Piano Man

Love and the goodness of the human spirit are themes that recur throughout my interview with Ellen Powell as she reminiscences about her husband Billy Powell, Lynyrd Skynyrd’s sadly-departed pianist.

For Skynyrd fans, there are abiding images of Billy, perched on his piano stool, grinning, his back arched, finger pointed heavenwards, tearing through his piano solo during ‘Call Me The Breeze’. And his opening bars to ‘Freebird’, lighting the touch paper on one of rock’s greatest anthems.

But there was another side to Billy Powell, the side the fans did not see. What were his loves, his ambitions? There is no better person to answer those questions than Ellen. As she explains, it all began in Texas or Billy. He was born in Corpus Christi on 3 June, 1952:

“His father passed away when Billy was six or seven. His mother relocated the family to Jacksonville, a navy town. His father had been a pilot so she wanted to stick close to her navy roots and bring her children up in a navy town.”

The history of Billy’s tenure with Skynyrd is well documented. He was the band’s roadie who morphed into the band’s piano player. And boy, could he play! His keyboard wizardry was the flint that sparked the Skynyrd sound and there is no question that he made an enormous contribution to the band’s success. Ellen agrees:

“Billy was such an incredible pianist. He wrote all his own parts for the Skynyrd songs, which were quite wonderful, but I’m a little biased! He was classically trained, starting his studies at a young age. He learned technique, which he told me was the most important. He played with a very heavy action, no lightweight stuff. When he played he really slayed that piano, there was no mercy with his fingers! It made him exceedingly happy to make his mother proud, when she saw him doing well, she felt proud.”

Above: Ellen and Billy

In November 1974, Billy and his bandmates travelled to Europe for the first time and quickly attracted a passionate fan base. As Ellen recalls Billy loved his European adventure: “Oh, the stories I’ve heard! Especially in the UK, he always spoke very fondly. They were wined and dined like they had never been before. I guess there were all sorts of shenanigans going on.”

Two years later, at the Knebworth Festival on a hot English day, Skynyrd were at the top of their game. Years later, on the back of a tour bus, Billy regaled Ellen with stories about that special day he spent with the Rolling Stones and, backstage, a famous Beatle:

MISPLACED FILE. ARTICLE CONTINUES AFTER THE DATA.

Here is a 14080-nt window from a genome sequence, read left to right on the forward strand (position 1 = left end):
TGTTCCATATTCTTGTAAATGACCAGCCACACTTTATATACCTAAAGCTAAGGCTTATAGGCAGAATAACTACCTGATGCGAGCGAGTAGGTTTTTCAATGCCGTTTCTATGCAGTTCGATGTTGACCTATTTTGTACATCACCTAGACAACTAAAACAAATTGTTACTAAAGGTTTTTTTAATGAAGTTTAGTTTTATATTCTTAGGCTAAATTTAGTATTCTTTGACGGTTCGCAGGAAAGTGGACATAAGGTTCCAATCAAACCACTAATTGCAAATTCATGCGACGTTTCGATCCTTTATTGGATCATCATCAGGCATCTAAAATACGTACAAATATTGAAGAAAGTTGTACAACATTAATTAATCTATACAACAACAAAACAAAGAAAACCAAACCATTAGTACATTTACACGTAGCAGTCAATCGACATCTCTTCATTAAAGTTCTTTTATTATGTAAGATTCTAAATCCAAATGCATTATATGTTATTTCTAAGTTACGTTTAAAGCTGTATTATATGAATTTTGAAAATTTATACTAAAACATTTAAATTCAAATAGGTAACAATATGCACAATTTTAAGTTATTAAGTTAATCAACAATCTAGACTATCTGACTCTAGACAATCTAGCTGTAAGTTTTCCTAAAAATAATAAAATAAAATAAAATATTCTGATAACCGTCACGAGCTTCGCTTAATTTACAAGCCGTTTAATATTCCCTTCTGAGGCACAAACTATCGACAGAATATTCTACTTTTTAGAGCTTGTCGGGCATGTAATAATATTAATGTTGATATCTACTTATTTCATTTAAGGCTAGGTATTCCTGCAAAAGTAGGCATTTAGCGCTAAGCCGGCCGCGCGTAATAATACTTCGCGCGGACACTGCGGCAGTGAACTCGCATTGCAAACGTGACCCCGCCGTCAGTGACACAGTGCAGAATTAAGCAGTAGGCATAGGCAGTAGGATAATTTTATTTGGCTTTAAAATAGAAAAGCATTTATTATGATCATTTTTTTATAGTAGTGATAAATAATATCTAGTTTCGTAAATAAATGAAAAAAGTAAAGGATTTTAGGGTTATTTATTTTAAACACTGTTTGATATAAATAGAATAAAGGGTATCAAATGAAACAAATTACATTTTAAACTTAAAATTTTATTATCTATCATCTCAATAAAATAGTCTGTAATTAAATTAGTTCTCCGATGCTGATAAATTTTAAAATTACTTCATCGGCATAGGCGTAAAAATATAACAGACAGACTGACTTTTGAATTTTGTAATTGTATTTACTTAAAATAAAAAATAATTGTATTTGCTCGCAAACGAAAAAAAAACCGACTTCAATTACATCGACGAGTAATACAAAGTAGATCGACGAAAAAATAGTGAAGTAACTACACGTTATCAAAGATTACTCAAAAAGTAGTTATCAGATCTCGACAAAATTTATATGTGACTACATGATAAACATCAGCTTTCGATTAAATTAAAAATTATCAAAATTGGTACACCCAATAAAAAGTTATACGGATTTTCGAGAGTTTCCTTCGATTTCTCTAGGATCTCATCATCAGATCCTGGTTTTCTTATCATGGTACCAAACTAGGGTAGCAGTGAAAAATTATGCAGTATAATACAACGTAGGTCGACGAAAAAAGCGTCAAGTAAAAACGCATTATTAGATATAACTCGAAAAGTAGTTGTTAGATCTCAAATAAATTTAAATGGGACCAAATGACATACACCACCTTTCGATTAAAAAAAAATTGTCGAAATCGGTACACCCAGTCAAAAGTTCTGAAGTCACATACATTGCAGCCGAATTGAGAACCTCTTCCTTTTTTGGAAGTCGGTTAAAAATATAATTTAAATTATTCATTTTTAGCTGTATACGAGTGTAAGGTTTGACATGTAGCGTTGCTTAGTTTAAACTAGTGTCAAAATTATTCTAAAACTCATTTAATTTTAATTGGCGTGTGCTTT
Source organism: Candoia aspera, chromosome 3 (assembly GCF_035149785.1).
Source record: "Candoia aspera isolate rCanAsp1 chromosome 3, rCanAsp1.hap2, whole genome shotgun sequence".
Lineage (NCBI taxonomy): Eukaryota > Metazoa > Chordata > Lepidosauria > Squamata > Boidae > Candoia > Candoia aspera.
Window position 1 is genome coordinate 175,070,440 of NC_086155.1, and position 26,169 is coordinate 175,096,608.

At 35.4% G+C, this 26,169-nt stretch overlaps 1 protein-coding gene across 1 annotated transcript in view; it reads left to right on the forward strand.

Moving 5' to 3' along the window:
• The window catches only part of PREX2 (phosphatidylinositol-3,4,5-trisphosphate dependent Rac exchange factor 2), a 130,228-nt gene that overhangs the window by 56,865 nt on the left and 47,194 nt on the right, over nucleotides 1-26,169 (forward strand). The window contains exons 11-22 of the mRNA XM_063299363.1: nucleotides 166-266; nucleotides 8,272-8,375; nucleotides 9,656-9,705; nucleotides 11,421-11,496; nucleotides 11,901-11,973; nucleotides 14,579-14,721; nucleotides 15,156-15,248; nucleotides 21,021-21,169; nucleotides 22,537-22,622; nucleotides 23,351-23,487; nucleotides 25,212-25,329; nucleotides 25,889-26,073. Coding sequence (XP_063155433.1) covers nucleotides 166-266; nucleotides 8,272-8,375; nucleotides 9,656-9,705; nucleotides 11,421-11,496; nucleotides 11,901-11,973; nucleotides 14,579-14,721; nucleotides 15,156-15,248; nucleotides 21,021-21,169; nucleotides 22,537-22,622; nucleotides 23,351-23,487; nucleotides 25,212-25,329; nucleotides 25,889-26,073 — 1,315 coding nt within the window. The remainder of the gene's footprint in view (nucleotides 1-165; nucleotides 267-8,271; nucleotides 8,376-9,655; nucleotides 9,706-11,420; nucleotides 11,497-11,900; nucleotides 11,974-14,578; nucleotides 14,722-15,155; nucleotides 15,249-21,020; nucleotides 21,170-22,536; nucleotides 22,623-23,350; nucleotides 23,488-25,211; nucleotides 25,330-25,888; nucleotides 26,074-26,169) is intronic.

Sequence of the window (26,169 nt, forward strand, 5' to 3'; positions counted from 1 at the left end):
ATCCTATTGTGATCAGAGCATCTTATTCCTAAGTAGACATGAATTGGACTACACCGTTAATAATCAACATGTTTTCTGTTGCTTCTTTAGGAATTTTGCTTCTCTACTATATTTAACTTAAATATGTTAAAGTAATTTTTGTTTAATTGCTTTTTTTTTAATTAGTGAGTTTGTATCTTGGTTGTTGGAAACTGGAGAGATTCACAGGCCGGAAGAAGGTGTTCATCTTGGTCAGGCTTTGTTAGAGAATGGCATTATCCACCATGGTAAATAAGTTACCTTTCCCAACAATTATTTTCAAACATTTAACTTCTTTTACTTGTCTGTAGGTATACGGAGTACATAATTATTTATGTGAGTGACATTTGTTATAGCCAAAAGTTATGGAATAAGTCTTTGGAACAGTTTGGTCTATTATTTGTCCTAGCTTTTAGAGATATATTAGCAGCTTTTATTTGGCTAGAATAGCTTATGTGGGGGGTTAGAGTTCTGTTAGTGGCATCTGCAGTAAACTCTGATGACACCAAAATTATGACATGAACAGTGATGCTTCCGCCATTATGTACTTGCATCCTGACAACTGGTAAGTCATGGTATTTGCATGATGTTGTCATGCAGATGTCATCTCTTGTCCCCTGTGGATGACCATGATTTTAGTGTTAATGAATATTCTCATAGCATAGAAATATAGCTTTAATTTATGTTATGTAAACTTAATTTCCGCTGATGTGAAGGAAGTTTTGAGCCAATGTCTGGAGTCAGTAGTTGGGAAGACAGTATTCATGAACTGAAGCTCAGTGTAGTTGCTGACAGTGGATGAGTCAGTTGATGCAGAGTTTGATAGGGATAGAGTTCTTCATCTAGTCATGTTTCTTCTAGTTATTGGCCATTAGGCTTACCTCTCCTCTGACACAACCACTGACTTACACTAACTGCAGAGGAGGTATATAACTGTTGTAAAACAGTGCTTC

“Talk about white hot, like a comet they came burning through the sky, here they are on stage tearing it up. They were magic. We all know that took years and years of diligent practice. Having luminaries such as Paul McCartney there, that was just so incredible for them. What gave Billy such a kick was that McCartney knew who they were! Can you believe that?”

There were darker times for Billy. The death of Ronnie Van Zant, Steve and Cassie Gaines and Dean Kilpatrick delivered a life-changing blow to Billy. His friends dead, his professional career and unfulfilled dreams turned to dust. One can only wonder at the heartache and profound despair he must have felt standing at that graveside watching Ronnie Van Zant’s coffin being lowered into the ground. Physically and psychologically, recovery for Billy would prove slow as he attempted to re-calibrate his life. “It haunted him forever”, according to Ellen.

In the 80s Billy played with the Rossington Collins Band, which folded after two albums. A phoenix rising from the ashes, but that band too was stalked by tragedy. As Ellen remembers, the death of Allen Collin’s wife was a distressing episode from which the band could not recover:

“The musicianship in the band was extraordinary, but unfortunately it was an emotionally taxing time, particularly for Allen Collins. He had very difficult issues that some people are unable to get over. There was so much sadness, seeing someone you care for so much just spiralling. He was still very raw from the plane crash. I know that when you lose your spouse so suddenly, your entire world changes.”

For Billy, a stint with the Allen Collins Band followed resulting in one album, Here, There and Back in 1983. Record company changes led to that band’s demise. Billy and Leon Wilkeson would go on to join a Christian band, Vision, in 1985. Ellen and Billy married in 1987.

Ellen recalls that reuniting all the crash survivors proved a daunting task. Billy and Leon began considering reforming the band, but nothing materialised until Gary signed on to the project:

“It was not a given that this was going to work. There was trepidation. The most important thing was that they honoured bandmates that were no longer with them. Things happened in such quick succession in 1987. Billy, Leon and I drove up to Atlanta; the Rossington Band was opening up for Kansas at the Fox Theatre. Billy wanted to discuss with Gary doing something for the 10th anniversary of the plane crash. Gary was not immediately for it. But it worked out, the phone calls were made.

“Charlie Brusco was on board, he was managing Gary at the time and he became the band manager for the Tribute Tour and he was wonderful at that. He was there from the get go. That first night was in Nashville at the Starwood Amphitheatre with Charlie Daniels.  Charlie was always rooting for these guys. He is one of their dearest friends and biggest fan.